Zotero is my superhero

It’s not really a secret that I love Zotero. It is incredibly useful for organizing research, whether you’re writing a paper or not. I put papers I want to read in it (along with a note that I haven’t read it yet), I use it for writing reflections on things I’ve read and their possible use in my library, I’ve used it for keeping track of photos that I’ve put in blog posts, and recently I started using it for collection development.

Now, I had a great collection development class. I worked hard, and my team and I put together a huge document full of analysis and recommendations for the Donald Hall Collection, which supports the U-M Screen Arts and Cultures Department. We had many guest speakers from all kinds of different libraries come to class and talk about their processes for collection development and managing budgets. And yet, our process for collection development here is still different from any of the processes we encountered in class.

Basically, our collection development was done by our library director, with the exception of the small (and relatively new) fiction collection, which is managed by me. It worked fine, and if any of us happened to run across something that looked interesting, we would pass it along to him. Done and done.

Only one tiny problem – our director is on sabbatical this semester, leaving two new librarians and one librarian experienced in many things that do not include collection development in a dark closet.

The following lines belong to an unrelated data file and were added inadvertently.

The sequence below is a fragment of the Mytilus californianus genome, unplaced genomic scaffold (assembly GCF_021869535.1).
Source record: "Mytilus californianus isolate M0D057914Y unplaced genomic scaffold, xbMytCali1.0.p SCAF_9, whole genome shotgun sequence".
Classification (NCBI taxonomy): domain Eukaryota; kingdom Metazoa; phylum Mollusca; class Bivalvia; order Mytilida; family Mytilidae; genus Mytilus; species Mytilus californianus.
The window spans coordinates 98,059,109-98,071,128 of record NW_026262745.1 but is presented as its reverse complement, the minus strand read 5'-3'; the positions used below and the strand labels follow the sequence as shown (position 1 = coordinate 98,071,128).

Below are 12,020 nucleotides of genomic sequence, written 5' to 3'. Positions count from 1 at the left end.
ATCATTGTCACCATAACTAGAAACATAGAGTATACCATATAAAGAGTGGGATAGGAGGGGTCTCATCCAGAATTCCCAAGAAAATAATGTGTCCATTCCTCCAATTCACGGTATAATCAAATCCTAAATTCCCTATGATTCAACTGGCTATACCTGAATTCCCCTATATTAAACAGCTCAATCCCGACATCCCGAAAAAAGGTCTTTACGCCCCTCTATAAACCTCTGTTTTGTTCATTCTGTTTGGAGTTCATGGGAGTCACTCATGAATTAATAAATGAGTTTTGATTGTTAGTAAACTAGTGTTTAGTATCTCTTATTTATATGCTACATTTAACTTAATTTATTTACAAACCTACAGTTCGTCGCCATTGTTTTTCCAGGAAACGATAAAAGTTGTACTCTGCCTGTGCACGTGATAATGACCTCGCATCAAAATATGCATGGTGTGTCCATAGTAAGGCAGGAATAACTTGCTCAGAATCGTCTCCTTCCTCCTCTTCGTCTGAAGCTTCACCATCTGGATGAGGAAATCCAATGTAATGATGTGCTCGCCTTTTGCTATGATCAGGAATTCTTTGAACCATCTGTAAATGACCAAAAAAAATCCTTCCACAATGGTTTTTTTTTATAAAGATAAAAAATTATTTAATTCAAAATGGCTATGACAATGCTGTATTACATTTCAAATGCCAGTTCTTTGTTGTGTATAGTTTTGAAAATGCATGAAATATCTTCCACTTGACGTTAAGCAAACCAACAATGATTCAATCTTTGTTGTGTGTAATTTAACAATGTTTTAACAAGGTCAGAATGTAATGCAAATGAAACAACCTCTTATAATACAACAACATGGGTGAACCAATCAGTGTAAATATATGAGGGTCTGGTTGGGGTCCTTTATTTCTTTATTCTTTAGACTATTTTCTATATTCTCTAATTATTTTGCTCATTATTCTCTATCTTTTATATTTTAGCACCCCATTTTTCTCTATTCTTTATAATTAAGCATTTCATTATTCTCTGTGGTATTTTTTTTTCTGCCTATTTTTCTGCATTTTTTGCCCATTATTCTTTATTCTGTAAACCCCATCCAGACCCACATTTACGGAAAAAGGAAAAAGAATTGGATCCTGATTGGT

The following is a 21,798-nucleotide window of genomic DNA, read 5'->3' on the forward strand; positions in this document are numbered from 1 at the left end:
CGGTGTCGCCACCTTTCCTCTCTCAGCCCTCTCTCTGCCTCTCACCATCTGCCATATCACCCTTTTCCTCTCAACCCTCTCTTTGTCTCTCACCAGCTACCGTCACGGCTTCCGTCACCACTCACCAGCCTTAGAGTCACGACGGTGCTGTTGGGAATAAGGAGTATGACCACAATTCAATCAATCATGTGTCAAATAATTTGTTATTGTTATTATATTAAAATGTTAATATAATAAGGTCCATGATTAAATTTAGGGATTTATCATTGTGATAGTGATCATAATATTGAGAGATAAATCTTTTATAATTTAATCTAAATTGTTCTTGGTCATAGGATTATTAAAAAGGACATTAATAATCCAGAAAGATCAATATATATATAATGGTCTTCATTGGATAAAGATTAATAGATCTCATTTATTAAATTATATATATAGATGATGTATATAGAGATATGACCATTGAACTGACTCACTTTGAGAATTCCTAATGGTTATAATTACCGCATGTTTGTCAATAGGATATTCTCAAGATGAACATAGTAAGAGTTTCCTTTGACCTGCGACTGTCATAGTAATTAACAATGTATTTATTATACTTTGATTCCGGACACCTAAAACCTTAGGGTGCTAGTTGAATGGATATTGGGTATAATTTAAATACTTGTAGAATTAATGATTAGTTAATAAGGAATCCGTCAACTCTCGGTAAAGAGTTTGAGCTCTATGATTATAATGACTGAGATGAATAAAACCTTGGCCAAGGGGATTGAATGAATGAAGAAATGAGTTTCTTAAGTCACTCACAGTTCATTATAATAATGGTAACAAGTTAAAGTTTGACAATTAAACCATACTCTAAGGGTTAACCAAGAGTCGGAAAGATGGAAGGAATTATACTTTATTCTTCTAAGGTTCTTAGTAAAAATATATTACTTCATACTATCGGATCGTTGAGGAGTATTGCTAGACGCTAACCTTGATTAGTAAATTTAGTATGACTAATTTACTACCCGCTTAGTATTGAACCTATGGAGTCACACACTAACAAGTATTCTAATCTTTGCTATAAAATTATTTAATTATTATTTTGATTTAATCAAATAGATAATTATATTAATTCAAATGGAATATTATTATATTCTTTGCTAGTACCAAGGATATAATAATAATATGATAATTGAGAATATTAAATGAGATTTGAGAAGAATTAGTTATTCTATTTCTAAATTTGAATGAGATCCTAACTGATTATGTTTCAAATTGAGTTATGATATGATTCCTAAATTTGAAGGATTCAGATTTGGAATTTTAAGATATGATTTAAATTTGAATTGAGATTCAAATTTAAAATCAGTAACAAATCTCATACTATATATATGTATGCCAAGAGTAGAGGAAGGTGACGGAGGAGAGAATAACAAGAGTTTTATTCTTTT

We divided subjects along rough lines, looked at circulation data and search queries logged by the catalog, made notes and observations, and headed to our respective offices to each wonder in private how the heck we were going to find the books.

So far, LibGuides from other libraries, Amazon searches, and searching other library catalogs seems to be the best way for me to locate books to support my assigned departments of culinary, hospitality, and recreation. After a bit of trial and error involving a very messy Google Doc, we’ve found the best way for us to save and share information is through Zotero. Amazon and most library catalogs work perfectly with Zotero. One click and all the important information is sucked into Zotero where I don’t have to worry about it. I create folders to represent each month. At the end of the month, select all the items in the folder. Right click and choose “Generate Report from Selected Items.”  A new window opens with all the available bibliographic data which can then be saved and emailed or printed.

zotero work around

This not only makes collection development easy for the librarians, but it also helps out the technician who does our ordering. This way she always knows exactly which edition we mean, and there are very few questions or worries about choosing the correct book, which has been a problem in the past.
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